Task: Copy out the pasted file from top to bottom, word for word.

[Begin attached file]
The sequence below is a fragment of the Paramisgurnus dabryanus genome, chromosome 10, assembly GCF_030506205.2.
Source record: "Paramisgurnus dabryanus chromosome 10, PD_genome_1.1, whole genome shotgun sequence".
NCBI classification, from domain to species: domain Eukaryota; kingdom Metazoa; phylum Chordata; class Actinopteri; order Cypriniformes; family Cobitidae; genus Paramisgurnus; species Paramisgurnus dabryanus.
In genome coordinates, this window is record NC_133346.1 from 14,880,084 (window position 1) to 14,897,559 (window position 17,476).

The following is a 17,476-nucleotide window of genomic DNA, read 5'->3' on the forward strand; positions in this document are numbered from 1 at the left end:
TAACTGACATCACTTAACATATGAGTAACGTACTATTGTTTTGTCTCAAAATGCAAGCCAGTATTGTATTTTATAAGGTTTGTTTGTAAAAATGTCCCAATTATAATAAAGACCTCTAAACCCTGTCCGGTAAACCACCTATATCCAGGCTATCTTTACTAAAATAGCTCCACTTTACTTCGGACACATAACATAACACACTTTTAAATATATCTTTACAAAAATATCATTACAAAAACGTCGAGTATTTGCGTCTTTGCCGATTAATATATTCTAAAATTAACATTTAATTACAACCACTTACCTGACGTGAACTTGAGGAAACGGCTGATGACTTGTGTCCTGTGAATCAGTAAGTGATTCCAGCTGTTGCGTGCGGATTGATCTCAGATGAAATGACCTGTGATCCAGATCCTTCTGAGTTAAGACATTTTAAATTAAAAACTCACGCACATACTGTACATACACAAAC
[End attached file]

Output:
The sequence below is a fragment of the Paramisgurnus dabryanus genome, chromosome 10, assembly GCF_030506205.2.
Source record: "Paramisgurnus dabryanus chromosome 10, PD_genome_1.1, whole genome shotgun sequence".
NCBI classification, from domain to species: domain Eukaryota; kingdom Metazoa; phylum Chordata; class Actinopteri; order Cypriniformes; family Cobitidae; genus Paramisgurnus; species Paramisgurnus dabryanus.
In genome coordinates, this window is record NC_133346.1 from 14,880,084 (window position 1) to 14,897,559 (window position 17,476).

The following is a 17,476-nucleotide window of genomic DNA, read 5'->3' on the forward strand; positions in this document are numbered from 1 at the left end:
TAACTGACATCACTTAACATATGAGTAACGTACTATTGTTTTGTCTCAAAATGCAAGCCAGTATTGTATTTTATAAGGTTTGTTTGTAAAAATGTCCCAATTATAATAAAGACCTCTAAACCCTGTCCGGTAAACCACCTATATCCAGGCTATCTTTACTAAAATAGCTCCACTTTACTTCGGACACATAACATAACACACTTTTAAATATATCTTTACAAAAATATCATTACAAAAACGTCGAGTATTTGCGTCTTTGCCGATTAATATATTCTAAAATTAACATTTAATTACAACCACTTACCTGACGTGAACTTGAGGAAACGGCTGATGACTTGTGTCCTGTGAATCAGTAAGTGATTCCAGCTGTTGCGTGCGGATTGATCTCAGATGAAATGACCTGTGATCCAGATCCTTCTGAGTTAAGACATTTTAAATTAAAAACTCACGCACATACTGTACATACACAAAC